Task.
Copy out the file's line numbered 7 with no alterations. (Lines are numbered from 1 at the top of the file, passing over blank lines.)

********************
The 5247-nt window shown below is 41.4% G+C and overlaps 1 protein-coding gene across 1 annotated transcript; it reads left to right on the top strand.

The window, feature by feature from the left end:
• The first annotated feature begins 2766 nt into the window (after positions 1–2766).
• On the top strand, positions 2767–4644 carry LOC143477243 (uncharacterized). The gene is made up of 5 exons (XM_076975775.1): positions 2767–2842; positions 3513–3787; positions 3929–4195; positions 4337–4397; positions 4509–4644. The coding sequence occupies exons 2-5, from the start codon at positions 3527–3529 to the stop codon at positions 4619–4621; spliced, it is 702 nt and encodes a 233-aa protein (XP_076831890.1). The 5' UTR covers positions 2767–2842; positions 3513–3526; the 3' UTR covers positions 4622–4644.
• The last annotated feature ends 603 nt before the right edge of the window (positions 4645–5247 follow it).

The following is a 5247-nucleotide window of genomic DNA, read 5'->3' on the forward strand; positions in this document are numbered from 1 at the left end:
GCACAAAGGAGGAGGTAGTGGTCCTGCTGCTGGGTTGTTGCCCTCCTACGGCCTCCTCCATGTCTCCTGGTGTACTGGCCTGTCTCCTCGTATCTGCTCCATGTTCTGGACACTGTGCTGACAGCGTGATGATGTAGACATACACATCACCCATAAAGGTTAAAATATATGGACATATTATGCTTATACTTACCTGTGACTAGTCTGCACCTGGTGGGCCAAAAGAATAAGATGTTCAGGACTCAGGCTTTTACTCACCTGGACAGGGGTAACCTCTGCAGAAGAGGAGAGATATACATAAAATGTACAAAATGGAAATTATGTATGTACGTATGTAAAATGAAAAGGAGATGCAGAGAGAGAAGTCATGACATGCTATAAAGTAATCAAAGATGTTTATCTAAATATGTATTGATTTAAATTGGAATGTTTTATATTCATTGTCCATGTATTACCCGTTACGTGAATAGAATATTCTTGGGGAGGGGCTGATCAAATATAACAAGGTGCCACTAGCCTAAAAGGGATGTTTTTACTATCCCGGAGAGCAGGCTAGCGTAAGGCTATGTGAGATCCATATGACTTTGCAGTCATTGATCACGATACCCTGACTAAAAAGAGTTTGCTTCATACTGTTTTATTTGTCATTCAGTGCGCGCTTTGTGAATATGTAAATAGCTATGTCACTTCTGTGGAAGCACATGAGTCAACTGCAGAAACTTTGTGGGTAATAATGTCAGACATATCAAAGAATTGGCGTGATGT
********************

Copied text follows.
GCACAAAGGAGGAGGTAGTGGTCCTGCTGCTGGGTTGTTGCCCTCCTACGGCCTCCTCCATGTCTCCTGGTGTACTGGCCTGTCTCCTCGTATCTGCTCCATGTTCTGGACACTGTGCTGACAGCGTGATGATGTAGACATACACATCACCCATAAAGGTTAAAATATATGGACATATTATGCTTATACTTACCTGTGACTAGTCTGCACCTGGTGGGCCAAAAGAATAAGATGTTCAGGACTCAGGCTTTTACTCACCTGGACAGGGGTAACCTCTGCAGAAGAGGAGAGATATACATAAAATGTACAAAATGGAAATTATGTATGTACGTATGTAAAATGAAAAGGAGATGCAGAGAGAGAAGTCATGACATGCTATAAAGTAATCAAAGATGTTTATCTAAATATGTATTGATTTAAATTGGAATGTTTTATATTCATTGTCCATGTATTACCCGTTACGTGAATAGAATATTCTTGGGGAGGGGCTGATCAAATATAACAAGGTGCCACTAGCCTAAAAGGGATGTTTTTACTATCCCGGAGAGCAGGCTAGCGTAAGGCTATGTGAGATCCATATGACTTTGCAGTCATTGATCACGATACCCTGACTAAAAAGAGTTTGCTTCATACTGTTTTATTTGTCATTCAGTGCGCGCTTTGTGAATATGTAAATAGCTATGTCACTTCTGTGGAAGCACATGAGTCAACTGCAGAAACTTTGTGGGTAATAATGTCAGACATATCAAAGAATTGGCGTGATGT